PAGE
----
There’s an amazing video (go to Blogroll for link to the video) from a 1999 Bill Moyers interview of Archbishop Desmond Tutu about Tutu’s involvement in the South Africa Truth and Reconciliation Commission (aimed at helping people heal from the wounds of that country’s institutionalized and brutal apartheid).

Moyers asks Tutu , “What do you actually do when you forgive someone?”  Tutu’s answer is fascinating:

     Well basically you are saying ‘I am abandoning my right to revenge, to payback….The fact that you have…hurt me… you have given me a second right over you…The right to retribution.

When I forgive I jetison that right and open the door of opportunity TO YOU (my emphasis) to make a new beginning.

So Tutu is telling us that forgiveness does involve letting go of something very specific– “the right to retribution.”   This implies that when we’re hurt by someone else’s misdeeds we’re entitled to some sort of apology- to an amends.  But he’s also saying, I think, that in forgiving we stop demanding, stop expecting the apology or even recognition of harm done and instead we become willing to let the offender come to his or her own conclusion and make amends has he/she sees fit- or not.   We are recognizing and accepting that the offender may or may not have the capacity or willingness to make amends to us.   Accepting the reality of that person’s position is not the same as not having any feelings about it, or about the hurt that happened, or not having any  memory of it, or suddenly trusting that the offender will cause no more harm.

So how do we make the shift from demanding or expecting amends to simply allowing for the opportunity?

Lo and behold now we are back at letting go.  Letting go requires us to be in the moment of what is, not what was, or what could be or what should be.  Just here and now, what is.

I think the quickest route to the here and now is through our senses.  Sound, sight, physical sensations, smell, and taste.  When we focus on our senses it’s nearly impossible to simultaneously focus on our hurt feelings or thoughts.  It’s a great way to maneuver through Uncle Joe starting in on the same stale jokes for the umpteenth year.   Or sister/mother/ father/brother/ cousin’s  annual cutting remarks.   We turn our attention to the sensation of our own breath,  to the flavors of the meal on our plate,  the sound of other voices or music, or tinkling of glass and silverware, the familiar smells of the Thanksgiving meal, the sight of the light in the room, the colors of food on the table.   As we do this we begin to notice that even as we feel the familiar sting of old negative feelings our world at that moment is also BIGGER than the those feelings, bigger than the memory of previous hurts, even bigger than the hurt or the sadness or the fear or anger we might feel in that moment.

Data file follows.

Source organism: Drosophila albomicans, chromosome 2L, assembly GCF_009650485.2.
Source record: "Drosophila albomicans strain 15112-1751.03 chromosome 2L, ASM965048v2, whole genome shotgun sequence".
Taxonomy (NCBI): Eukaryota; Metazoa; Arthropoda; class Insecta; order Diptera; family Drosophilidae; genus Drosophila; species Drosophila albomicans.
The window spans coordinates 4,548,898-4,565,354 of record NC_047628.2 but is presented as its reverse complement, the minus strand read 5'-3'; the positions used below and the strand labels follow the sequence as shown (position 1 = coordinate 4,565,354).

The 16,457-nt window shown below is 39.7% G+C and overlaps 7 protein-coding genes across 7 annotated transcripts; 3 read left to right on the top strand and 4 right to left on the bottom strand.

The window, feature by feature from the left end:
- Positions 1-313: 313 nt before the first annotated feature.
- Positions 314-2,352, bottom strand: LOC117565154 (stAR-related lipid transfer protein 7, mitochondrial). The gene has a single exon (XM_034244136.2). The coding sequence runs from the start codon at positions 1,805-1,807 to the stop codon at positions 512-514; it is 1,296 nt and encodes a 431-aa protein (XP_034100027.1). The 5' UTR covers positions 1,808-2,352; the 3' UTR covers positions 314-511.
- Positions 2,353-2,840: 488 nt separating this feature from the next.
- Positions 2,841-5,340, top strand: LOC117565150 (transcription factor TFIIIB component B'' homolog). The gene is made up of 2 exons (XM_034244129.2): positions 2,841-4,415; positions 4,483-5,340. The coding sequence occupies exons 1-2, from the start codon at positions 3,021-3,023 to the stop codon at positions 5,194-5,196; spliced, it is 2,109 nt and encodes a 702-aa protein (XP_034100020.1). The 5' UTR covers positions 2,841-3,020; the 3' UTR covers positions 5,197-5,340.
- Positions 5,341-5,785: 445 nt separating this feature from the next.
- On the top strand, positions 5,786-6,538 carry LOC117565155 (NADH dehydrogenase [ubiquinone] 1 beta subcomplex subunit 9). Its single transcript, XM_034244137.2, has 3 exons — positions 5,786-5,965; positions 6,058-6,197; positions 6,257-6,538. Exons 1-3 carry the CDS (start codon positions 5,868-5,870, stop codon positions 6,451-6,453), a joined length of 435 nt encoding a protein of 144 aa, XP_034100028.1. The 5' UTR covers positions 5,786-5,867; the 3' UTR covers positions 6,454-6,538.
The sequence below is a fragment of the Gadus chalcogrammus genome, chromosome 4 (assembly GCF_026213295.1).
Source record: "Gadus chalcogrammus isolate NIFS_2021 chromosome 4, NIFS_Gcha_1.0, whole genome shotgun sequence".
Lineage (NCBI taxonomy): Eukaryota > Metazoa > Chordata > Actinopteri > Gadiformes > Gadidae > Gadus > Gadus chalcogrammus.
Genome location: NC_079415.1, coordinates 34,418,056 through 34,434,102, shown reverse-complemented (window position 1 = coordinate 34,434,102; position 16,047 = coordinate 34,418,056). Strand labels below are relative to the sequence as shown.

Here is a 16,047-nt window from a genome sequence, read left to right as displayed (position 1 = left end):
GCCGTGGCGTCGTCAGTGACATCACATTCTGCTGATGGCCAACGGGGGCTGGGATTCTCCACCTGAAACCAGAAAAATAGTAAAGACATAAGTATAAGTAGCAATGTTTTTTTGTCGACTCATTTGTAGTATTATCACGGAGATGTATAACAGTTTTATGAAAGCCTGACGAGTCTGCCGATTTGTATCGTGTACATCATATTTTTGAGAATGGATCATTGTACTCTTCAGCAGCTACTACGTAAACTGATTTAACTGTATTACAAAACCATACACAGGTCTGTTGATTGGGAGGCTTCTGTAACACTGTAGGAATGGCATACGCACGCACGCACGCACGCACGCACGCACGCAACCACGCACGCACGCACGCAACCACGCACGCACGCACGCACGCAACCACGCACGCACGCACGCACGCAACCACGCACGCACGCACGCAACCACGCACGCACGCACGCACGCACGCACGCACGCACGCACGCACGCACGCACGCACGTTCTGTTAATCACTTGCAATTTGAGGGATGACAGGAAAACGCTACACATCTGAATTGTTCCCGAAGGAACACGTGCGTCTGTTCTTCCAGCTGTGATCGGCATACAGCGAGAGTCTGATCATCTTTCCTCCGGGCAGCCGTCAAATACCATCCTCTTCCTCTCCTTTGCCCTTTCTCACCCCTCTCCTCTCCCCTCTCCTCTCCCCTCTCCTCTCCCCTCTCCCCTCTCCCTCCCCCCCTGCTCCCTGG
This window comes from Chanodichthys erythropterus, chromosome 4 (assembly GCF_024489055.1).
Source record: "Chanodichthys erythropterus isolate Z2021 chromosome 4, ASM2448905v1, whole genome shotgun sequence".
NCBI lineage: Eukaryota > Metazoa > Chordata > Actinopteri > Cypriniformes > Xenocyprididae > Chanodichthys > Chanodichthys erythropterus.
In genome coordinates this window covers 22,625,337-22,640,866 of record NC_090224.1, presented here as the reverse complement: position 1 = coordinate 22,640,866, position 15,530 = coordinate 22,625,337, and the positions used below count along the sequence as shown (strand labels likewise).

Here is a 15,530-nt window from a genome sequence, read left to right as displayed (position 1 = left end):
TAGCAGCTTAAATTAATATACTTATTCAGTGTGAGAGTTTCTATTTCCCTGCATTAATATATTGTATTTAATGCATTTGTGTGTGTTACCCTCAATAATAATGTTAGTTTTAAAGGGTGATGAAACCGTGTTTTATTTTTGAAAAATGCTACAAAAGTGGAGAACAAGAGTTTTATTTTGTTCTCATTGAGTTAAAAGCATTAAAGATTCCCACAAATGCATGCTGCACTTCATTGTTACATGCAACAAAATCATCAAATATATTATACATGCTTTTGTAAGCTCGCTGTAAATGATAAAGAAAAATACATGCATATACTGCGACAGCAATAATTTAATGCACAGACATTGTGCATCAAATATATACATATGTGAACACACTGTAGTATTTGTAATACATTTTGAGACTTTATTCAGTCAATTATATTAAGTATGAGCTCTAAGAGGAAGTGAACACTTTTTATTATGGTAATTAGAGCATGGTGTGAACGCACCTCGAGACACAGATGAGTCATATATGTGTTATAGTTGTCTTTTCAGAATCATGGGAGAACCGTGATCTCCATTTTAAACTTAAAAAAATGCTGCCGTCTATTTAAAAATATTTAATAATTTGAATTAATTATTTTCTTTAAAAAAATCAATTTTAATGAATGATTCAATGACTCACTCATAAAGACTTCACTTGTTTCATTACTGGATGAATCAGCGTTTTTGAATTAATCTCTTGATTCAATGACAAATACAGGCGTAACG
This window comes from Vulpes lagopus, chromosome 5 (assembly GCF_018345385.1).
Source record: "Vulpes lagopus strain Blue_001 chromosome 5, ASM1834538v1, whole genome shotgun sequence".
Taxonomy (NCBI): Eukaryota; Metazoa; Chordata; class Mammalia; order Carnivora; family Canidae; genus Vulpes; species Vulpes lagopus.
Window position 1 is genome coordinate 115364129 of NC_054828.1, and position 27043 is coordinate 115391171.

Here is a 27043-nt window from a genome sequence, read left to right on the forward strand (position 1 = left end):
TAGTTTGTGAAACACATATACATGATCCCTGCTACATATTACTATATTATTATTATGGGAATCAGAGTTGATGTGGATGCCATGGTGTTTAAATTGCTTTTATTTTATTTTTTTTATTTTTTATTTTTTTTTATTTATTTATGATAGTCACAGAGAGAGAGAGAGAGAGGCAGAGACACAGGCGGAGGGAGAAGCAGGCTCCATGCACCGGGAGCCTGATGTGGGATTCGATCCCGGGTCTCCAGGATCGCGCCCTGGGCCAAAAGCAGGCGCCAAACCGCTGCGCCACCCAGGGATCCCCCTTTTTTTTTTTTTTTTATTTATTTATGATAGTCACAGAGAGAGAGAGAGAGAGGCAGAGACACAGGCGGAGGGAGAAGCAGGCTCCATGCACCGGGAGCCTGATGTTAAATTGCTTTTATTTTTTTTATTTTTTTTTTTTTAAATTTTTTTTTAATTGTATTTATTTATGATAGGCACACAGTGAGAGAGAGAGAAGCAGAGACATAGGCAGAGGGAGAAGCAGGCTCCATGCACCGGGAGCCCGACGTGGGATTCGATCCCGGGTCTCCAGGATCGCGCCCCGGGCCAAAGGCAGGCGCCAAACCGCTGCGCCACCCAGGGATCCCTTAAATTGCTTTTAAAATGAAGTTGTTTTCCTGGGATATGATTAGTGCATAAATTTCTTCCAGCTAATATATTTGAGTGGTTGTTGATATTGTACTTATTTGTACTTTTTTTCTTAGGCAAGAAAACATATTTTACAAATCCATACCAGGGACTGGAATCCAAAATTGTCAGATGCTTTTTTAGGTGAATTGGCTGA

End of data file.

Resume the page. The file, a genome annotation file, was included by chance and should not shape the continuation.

Perhaps letting go is simply choosing to be present.  Over and over and over again.

Posted in Family, Forgiveness, Letting Go, Mindfulness, Thanksgiving | Tagged , , , | Leave a comment

meditation and the brain

This is one of those posts I wrote months ago

Last night I heard Jon Kabat-Zinn speak.  I’ve read his books, but never laid eyes on the man (he’s handsome!) or heard him speak publicly.  If you don’t already know, he’s responsible for coining the term, “mindfulness’ as a way of introducing meditation to westerners and making it more accessible.   He started a research project at Mass General almost thirty years ago in which he proved the value of meditation in helping people improve their quality of life, and health (like blood pressure, etc).  The outcome of that study was the birth of Mindfulness Based Stress Reduction.

At any rate, among other things, he talked last night about new research that is showing that meditation can actually change the structure of the brain, specifically the amygdala and the hippocampus. The amygdala is the fear center of the brain- so people who have had scary things happen to them often have enlarged or overactive amygdalas.  The hippocampus does lots of things, including effecting memory.  It’s highly (negatively) effected by stress.  So in these studies people who meditated regularly for just 8 weeks showed physical healing in both those structures!  That’s pretty damn amazing.

ps- i just came across this today